The comments of the players and the manager are no different from the average that you’d expect post match. The stupid allusions come from the journalists or “commentators” afterwards, who want to take this beyond a game of football.

Good to see that Eva has used the term football rather than soccer :-). You just need to ditch the “overtime” and “tied” references now, in favour of injury time (or added minutes) and a score draw or non score draw. Then you can say “job done”.

Guest

Győr Calling!

I think some are missing the point.

The raison d’être of Eva’s analysis is explained in her sentence: “I think it may explain a few things about the Hungarian psyche.”

And it does. It’s an allegory – Hungarians show little regard or respect for Romanians, except for their ‘Little Hungarians’ the other side of the border – who don’t even want to live in Hungary.

And of course it’s at national level too – with the Nyiro farce.

The Romanians are much more sporting.

And btw Eva – I loved those ‘mis-writes’ – ‘overtime’ and ‘tie’!

Better than ‘crates space’; ‘intresting game’; ‘boydun well’; ‘won no silverware’;’hit the woodwork’; and all the other technical jargon football fans like to use!

Wonderful – really gets up their noses!!

Regards

Charlie

John Takacs
Guest

Eva,
My comments were intended to be very much tongue in cheek 🙂
And of course if the Americans/Canadians etc. hadn’t messed up English over the years, there wouldn’t be a problem! 🙂

Member
Paul : “How can anyone, any soccer player, any sport supporter want to see or hear these animals?” None of us ‘soccer’ fans do. This has nothing to do with football, they just use the game as a rallying point and an excuse. In England we had a terrible ‘football hooligan’ problem in the 70s and 80s, but over the last two decades we have managed to reduce it to almost nothing. So where did all those ‘football fans’ who caused all the trouble go? Did the attendance at games go down now so many ‘fans’ could no longer enjoy themselves? Strangely, no, attendance at games increased year on year once the violence was forced out. It turned out that those ‘football’ hooligans were just hooligans, after all, not the least interested in football. Paul, My point was (as you missed it) a response to this: “The goalie, Gábor Kiráy, blamed the lack of an audience and the chanting of the fans in the stadium. “If we had had an audience, they would have helped us over the tipping point.” The Hungarian soccer fans (not all) blames the injustice committed against item by not allowing their their fans in the… Read more »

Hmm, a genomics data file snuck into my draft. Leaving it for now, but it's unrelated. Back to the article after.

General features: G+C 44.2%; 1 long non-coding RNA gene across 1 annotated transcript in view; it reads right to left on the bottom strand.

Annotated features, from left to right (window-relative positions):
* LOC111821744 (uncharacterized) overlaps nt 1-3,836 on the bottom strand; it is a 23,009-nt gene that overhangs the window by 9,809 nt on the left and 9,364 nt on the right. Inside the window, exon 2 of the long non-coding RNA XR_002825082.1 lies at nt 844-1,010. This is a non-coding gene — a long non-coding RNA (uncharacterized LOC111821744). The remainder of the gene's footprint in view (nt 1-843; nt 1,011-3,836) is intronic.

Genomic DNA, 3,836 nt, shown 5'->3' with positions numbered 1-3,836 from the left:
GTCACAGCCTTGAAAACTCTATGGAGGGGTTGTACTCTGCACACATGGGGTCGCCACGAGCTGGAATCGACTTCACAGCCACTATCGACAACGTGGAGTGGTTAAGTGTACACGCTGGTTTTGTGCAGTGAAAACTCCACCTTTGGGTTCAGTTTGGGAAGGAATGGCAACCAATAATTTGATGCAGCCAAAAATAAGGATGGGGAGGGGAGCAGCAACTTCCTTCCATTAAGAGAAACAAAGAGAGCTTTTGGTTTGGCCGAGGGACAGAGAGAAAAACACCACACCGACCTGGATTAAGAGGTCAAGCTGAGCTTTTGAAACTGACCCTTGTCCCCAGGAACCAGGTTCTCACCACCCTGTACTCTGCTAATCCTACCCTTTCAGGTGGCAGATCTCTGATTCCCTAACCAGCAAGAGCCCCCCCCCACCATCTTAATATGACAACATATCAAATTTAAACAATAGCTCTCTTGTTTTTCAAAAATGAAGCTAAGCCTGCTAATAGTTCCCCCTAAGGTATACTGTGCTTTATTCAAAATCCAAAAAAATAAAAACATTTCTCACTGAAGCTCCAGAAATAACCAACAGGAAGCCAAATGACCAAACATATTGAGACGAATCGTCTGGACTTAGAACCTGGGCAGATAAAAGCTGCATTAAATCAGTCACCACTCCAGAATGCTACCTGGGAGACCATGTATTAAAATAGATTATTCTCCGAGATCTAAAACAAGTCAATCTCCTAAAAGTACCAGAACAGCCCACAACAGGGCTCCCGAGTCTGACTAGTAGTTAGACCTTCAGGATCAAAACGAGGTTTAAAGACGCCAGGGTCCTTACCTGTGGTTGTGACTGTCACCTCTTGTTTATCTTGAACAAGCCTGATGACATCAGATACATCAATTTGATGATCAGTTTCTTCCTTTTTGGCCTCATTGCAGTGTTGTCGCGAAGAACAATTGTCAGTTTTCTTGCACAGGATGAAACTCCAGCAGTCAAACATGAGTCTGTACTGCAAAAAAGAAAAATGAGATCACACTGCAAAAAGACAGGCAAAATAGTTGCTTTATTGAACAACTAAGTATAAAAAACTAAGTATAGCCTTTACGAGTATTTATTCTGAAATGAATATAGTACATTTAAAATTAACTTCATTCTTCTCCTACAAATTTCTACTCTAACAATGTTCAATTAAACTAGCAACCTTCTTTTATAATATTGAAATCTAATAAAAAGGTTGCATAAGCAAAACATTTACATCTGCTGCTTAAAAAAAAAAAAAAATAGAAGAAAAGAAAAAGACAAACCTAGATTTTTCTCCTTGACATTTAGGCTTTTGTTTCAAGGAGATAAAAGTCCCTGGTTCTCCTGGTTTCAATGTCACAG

Member

OT: CharlieH, You never watch Seinfeld?

Member

Csaba K. Zoltani: I think you have to start over reading the article and the previous reference Eva linked. Yes, there are other instances of bad behaviour related to sport everywhere. Bu everywhere else the behaviour is punished too, the society is disgusted by it, and the sport clubs try to dissociate themselves form such behaviour. Not in your book, and not in Hungary. If you do not see a problem with what is going on, if you do not see the problem with the hooliganism in Hungary, well you either one of them or you should have them over in your house for dinner.

Guest

Győr Calling!

Thanks Some1 very funny. (Never watched it!)

Makes An’s rejoinder even funnier!